Hill and Painter clearly show, that banking law (or the lack thereof) is part of an identity-forming process for bankers and that process is shaping problematic behavior, activity, and thinking within the industry. What is missing from Better Bankers, Better Banks, then, is a pedagogical account of the banking industry and the law that structures and regulates it. I want to know how the ethos, incentives, and culture are internalized. I want to understand the content, structure and form through which the ethos, incentives, and culture are imparted. These types of questions are explored in the academic field of education. And I want to read the curriculum of banking law.
Silence on the question of pedagogy is not surprising. A large body of socio-legal scholarship, for example, reveals the educative function of law, leaving the specific processes and mechanisms of the pedagogy unexamined. However, without a comprehensive pedagogy of banking, I am unable to determine whether the Hill-Painter “skin-in-the-game” covenant banking solution is as promising as it sounds. I am inclined to think that the limitations of the approach—readily acknowledged to exist by the authors—include pedagogical deficiencies that, were the model to be widely adopted, would result in our discussing Better Bankers, Better Banks 2.0 some years from now. That is, I intuit that, were it to be revealed, we would find a pedagogy of banking law steeped in the autonomy of limited regulation, the flexibility of contract, the security of economic interdependence, and the hegemony of certain ways of economic thinking. Such a pedagogy of “free market rule making insured by systemic safety nets” for for the privileged banking class—if it were identified as the problem—may be reinforced rather than undermined by covenant banking, which is predicated upon the institution of contracts (even in the sub-ideal regulatory version of covenant banking Hill and Painter address). This is not meant as an attempt to join the “vampire squid” school of banking analysis. Rather, I merely hope to emphasize that if we do not map more than the why and the what of modern banking culture to capture the how—to unveil its curriculum—we just don’t know what ideas will effect the change we seek…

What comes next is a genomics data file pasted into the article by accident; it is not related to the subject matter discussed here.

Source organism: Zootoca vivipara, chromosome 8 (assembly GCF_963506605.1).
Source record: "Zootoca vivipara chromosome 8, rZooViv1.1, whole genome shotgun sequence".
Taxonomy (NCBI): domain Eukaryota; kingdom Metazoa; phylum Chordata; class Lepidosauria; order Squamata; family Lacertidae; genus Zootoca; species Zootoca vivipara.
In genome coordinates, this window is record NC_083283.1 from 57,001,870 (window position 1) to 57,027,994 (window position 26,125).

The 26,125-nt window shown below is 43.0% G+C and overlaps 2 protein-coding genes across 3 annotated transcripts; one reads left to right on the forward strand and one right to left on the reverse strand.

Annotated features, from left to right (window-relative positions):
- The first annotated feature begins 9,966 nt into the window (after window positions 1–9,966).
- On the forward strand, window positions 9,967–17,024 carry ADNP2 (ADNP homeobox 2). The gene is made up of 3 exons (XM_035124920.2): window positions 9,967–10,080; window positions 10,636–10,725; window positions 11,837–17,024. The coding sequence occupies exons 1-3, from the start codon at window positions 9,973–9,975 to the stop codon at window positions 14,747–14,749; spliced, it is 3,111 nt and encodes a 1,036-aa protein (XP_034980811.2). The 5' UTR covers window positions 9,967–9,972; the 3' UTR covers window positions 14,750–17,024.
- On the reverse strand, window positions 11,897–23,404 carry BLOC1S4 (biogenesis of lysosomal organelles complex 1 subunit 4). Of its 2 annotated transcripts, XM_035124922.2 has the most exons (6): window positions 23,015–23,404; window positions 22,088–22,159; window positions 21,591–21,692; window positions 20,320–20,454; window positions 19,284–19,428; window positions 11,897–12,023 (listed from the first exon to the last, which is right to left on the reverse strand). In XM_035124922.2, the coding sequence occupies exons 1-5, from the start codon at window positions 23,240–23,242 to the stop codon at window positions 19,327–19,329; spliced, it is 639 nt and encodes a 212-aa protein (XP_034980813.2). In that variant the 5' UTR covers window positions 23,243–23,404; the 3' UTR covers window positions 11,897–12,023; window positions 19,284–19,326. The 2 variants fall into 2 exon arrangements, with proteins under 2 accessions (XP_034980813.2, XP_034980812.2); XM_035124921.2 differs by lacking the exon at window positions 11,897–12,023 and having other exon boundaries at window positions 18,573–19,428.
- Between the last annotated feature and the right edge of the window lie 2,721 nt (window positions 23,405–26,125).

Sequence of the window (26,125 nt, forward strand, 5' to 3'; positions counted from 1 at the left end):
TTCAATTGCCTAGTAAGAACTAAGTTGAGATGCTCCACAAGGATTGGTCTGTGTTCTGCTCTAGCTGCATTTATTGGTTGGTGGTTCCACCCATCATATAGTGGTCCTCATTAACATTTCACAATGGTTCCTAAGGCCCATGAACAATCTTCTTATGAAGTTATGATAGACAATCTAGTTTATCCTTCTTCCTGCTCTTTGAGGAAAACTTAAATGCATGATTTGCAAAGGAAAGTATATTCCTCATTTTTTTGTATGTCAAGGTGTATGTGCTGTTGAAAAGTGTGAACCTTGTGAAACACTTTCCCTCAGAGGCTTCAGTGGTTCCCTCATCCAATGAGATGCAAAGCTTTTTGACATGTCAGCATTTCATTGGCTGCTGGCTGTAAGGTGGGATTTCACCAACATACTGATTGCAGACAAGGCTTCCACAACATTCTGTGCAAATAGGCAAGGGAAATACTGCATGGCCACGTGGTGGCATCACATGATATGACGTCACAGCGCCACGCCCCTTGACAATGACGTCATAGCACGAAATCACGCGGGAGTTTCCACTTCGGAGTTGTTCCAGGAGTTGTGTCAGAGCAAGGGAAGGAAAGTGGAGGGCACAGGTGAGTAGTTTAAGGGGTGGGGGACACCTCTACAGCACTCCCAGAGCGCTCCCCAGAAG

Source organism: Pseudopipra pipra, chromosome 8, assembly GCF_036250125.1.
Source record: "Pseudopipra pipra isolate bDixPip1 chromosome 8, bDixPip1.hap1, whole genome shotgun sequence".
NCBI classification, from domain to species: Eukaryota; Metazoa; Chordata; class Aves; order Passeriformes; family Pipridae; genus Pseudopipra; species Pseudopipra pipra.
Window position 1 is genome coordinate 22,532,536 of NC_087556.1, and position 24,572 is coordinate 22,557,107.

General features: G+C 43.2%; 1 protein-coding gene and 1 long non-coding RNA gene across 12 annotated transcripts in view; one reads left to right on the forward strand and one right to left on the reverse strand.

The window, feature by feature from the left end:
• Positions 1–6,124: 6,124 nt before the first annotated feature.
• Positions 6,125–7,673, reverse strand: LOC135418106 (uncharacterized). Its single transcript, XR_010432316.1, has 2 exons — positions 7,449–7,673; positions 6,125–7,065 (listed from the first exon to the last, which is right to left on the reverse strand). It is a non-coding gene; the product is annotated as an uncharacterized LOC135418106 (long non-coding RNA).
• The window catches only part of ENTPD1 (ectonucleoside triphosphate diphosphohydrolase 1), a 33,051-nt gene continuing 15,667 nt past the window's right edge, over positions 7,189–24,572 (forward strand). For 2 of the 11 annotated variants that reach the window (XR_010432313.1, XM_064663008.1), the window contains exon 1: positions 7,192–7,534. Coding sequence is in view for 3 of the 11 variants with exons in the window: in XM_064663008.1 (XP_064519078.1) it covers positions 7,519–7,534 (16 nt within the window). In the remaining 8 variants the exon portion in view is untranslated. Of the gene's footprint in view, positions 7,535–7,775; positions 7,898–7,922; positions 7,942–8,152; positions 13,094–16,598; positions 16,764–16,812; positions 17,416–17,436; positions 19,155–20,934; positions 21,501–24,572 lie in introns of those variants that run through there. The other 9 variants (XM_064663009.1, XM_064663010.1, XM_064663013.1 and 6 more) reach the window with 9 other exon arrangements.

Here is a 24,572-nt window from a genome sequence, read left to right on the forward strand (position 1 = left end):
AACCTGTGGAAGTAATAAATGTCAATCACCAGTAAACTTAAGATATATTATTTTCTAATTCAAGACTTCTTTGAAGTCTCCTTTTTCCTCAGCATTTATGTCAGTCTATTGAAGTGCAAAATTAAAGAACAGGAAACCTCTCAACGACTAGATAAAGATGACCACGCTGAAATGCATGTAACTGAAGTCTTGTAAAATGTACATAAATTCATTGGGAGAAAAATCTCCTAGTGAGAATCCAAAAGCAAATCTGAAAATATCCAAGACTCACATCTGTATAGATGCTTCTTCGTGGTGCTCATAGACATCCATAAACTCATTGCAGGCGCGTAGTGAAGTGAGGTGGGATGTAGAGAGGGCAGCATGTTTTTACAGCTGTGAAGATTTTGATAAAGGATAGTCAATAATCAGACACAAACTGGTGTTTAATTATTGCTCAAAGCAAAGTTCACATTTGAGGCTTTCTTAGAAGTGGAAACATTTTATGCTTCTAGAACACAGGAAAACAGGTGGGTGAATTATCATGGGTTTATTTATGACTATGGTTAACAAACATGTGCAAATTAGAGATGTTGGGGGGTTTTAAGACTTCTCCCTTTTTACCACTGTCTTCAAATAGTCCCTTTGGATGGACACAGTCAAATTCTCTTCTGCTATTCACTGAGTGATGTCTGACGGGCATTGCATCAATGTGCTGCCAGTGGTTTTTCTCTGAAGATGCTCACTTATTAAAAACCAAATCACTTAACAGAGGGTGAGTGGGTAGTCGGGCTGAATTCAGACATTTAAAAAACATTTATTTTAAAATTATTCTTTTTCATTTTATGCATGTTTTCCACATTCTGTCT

My call for a pedagogy of banking is not a critique of Hill and Painter. Covenant banking is a proposal that actually looks at the problem in a nuanced fashion and proposes a nuanced solution that is responsive to the problem and not merely its symptoms. That is exciting. Moreover, as of today, there is no field called law and pedagogy on which they could have drawn to enrich their already robust work. So, I can offer no greater praise of their work than that it constitutes one of the best proofs of the value of the pedagogical analysis of law. Carter Woodson’s work spawned more than eighty years of constructive, proactive examination of and experimentation on the education of African Americans. I hope Better Bankers, Better Banks spurs the same for banks.